Preparing the Suckler Cow for Autumn Calving
Preparation of the suckler cow for autumn calving is based around having her at optimum health and body condition score. Feeding suckler cows is based on a fairly simple principle – namely, feed to body condition score in relation to the stage of the production cycle.
There are ideal body condition scores to aim at during the various stages throughout the year. Body condition scoring involves regular assessment of individual cows and calculation of the herd average.
The herd body condition scores for autumn calvers should move in the range of 2.0 to 3.0. Having cows much above condition score 3.0 is wasteful and increases calving difficulty if they are over-fat at calving. However, the bigger loss occurs with cows that are under 2.0 at calving or mating.
Teagasc research shows that cows that are under 2.0 at calving will be up to three weeks slower going back in calf. Also, where there are a significant number of cows in a herd under 2.0 at calving, the calving interval will not be maintained at close to the 365 day target.
Ideally, autumn calvers should be at, or somewhat above condition score 3.0 at calving and should not lose more than 0.5 of a condition score up to mating. Once the cow is settled in calf, a further 0.5 condition score can be lost with no adverse effect on production or fertility.
The feed requirement of autumn calvers depends on condition score at calving and the level of milk production. Recommendations would be to feed the suckler cows that are at the optimum body condition score ad-libitum grass silage at a preferable DMD of 70-72% during the dry period and post-partum.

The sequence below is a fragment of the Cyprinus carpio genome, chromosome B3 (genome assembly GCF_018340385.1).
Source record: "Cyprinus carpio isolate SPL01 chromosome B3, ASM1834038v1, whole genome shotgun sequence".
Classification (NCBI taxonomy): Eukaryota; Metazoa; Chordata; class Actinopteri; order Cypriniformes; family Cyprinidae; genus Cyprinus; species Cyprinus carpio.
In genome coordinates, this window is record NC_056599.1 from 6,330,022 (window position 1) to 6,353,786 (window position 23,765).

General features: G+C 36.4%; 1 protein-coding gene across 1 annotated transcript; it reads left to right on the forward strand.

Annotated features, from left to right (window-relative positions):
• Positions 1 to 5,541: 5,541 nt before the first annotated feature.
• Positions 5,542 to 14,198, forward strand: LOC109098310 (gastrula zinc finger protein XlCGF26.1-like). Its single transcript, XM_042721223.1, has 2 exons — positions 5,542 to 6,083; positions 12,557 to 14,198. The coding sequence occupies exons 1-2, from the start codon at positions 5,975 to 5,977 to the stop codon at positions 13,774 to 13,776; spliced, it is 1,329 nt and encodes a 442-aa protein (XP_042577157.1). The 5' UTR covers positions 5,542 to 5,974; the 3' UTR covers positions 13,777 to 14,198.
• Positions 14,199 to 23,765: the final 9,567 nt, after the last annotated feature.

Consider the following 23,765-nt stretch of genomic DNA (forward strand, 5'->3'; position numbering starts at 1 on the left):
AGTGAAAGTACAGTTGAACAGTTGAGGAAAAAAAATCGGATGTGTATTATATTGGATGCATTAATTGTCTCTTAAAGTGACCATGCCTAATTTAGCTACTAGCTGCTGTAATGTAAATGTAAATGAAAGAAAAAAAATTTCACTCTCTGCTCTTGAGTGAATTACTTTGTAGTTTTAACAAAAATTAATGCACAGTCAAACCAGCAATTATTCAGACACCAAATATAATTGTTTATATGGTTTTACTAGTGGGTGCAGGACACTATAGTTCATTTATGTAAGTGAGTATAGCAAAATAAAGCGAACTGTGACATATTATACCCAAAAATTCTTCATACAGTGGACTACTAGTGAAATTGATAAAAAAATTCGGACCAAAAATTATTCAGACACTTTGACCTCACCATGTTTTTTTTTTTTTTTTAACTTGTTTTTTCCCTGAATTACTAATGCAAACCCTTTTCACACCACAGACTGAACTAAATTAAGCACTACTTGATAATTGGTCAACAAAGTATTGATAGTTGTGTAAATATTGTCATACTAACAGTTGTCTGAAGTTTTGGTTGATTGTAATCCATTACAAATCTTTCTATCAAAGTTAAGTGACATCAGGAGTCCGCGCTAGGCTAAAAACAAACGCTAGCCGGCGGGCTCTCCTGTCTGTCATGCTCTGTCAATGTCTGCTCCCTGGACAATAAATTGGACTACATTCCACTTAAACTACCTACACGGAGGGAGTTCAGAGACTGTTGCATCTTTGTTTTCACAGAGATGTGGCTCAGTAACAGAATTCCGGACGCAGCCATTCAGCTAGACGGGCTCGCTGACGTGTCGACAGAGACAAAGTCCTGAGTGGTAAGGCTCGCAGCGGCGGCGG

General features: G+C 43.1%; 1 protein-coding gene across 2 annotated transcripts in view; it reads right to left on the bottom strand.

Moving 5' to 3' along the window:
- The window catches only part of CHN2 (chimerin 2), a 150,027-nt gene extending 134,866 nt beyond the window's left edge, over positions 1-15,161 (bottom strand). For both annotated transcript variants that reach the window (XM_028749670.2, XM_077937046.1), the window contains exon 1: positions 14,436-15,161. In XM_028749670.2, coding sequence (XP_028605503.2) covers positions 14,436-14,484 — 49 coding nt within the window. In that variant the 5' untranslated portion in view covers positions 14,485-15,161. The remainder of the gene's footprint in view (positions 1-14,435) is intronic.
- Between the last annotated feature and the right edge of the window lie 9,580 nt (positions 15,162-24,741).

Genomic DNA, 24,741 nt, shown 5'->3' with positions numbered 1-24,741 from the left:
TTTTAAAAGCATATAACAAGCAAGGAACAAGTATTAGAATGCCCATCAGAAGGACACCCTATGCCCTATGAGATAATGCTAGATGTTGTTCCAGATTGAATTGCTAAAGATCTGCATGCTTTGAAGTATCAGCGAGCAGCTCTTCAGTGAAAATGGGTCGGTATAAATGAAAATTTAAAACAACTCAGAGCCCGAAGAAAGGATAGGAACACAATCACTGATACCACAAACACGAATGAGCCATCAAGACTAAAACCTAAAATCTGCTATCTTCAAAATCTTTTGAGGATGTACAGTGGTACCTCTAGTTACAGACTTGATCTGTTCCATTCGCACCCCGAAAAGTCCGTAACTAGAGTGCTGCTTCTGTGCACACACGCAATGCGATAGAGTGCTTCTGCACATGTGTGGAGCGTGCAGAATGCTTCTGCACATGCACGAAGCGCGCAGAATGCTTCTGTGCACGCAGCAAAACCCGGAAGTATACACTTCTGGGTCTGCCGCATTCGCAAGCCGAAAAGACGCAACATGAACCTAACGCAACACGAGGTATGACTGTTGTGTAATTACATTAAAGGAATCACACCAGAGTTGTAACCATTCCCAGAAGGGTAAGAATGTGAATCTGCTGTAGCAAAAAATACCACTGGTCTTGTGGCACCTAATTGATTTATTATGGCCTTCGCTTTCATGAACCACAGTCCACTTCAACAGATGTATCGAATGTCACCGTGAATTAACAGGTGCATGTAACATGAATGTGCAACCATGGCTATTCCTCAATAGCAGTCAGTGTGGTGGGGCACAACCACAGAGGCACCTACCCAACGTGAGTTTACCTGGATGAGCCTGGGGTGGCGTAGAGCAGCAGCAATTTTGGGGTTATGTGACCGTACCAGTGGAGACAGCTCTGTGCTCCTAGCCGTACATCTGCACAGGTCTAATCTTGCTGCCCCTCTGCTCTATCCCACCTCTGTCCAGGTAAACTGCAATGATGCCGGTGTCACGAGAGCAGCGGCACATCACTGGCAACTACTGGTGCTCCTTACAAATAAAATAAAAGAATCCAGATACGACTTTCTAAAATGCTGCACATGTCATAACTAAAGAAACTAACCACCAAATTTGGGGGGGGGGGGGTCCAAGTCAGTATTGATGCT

If the cow is at body condition score 2.0 at calving, she cannot afford to lose any condition up to mating and should be offered ad-libitum grass silage at a preferable DMD of 70-72% – together with an additional source of protein and energy.
A straight feed ingredient such as soya hulls, beet pulp or citrus can be offered. Sometimes it may be best to keep it simple and feed a balanced form of
concentrate, or a coarse ration at 3 kg per head per day to increase the body condition of cows after calving.
The grass silage quality together with the body condition score and potential milk yield of the suckler will dictate the amount of additional feeds required to allow it to get back into positive energy balance following parturition.
In energy terms, a 600 kg cow requires 5.5 UFL units of energy for maintenance. The feed requirement of a suckler cow giving five litres of milk is approximately 45 kg of silage at 68% dry matter digestibility plus 1.0 kg of concentrates per day. A cow giving 10 litres of milk per day would need 3.0 kg meal with the 45 kg of silage to stay at the same body condition.
In practical terms, relatively good silage ad lib and 1–2kg meal per day up to mating should keep adequate condition of 3.0 on autumn calvers.
High quality silage has adequate protein for a suckler cow giving six-eight litres of milk. As digestibility falls, both energy and protein intake also falls. On lower quality silage, feed a 16% crude protein ration. Each five units drop in dry matter digestibility from 70 % requires an increase in the meal input of about 1.0 kg per day.
A post-calving mineral of about 100 grams per cow per day should be fed on the silage or as part of the concentrate ration.